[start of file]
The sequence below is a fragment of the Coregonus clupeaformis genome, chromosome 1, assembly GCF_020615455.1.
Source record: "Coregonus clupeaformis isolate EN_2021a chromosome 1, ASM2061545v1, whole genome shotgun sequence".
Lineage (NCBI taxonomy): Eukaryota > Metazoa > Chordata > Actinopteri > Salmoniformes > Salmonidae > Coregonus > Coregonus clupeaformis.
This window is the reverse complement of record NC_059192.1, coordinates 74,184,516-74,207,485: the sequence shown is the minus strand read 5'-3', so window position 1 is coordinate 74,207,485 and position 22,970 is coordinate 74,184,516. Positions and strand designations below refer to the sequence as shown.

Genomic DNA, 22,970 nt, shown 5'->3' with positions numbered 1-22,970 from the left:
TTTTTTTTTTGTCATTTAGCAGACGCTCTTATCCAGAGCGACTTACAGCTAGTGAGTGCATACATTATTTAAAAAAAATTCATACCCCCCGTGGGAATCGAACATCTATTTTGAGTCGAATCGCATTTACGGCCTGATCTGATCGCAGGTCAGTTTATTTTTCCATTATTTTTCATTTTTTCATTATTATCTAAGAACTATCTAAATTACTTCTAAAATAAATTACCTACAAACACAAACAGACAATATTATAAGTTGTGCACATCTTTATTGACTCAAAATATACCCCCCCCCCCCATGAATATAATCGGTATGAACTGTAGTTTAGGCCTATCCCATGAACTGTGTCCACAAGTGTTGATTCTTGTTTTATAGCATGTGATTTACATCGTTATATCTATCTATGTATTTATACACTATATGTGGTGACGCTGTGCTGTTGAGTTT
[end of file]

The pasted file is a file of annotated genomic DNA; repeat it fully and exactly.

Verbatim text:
The sequence below is a fragment of the Coregonus clupeaformis genome, chromosome 1, assembly GCF_020615455.1.
Source record: "Coregonus clupeaformis isolate EN_2021a chromosome 1, ASM2061545v1, whole genome shotgun sequence".
Lineage (NCBI taxonomy): Eukaryota > Metazoa > Chordata > Actinopteri > Salmoniformes > Salmonidae > Coregonus > Coregonus clupeaformis.
This window is the reverse complement of record NC_059192.1, coordinates 74,184,516-74,207,485: the sequence shown is the minus strand read 5'-3', so window position 1 is coordinate 74,207,485 and position 22,970 is coordinate 74,184,516. Positions and strand designations below refer to the sequence as shown.

Genomic DNA, 22,970 nt, shown 5'->3' with positions numbered 1-22,970 from the left:
TTTTTTTTTTGTCATTTAGCAGACGCTCTTATCCAGAGCGACTTACAGCTAGTGAGTGCATACATTATTTAAAAAAAATTCATACCCCCCGTGGGAATCGAACATCTATTTTGAGTCGAATCGCATTTACGGCCTGATCTGATCGCAGGTCAGTTTATTTTTCCATTATTTTTCATTTTTTCATTATTATCTAAGAACTATCTAAATTACTTCTAAAATAAATTACCTACAAACACAAACAGACAATATTATAAGTTGTGCACATCTTTATTGACTCAAAATATACCCCCCCCCCCCATGAATATAATCGGTATGAACTGTAGTTTAGGCCTATCCCATGAACTGTGTCCACAAGTGTTGATTCTTGTTTTATAGCATGTGATTTACATCGTTATATCTATCTATGTATTTATACACTATATGTGGTGACGCTGTGCTGTTGAGTTT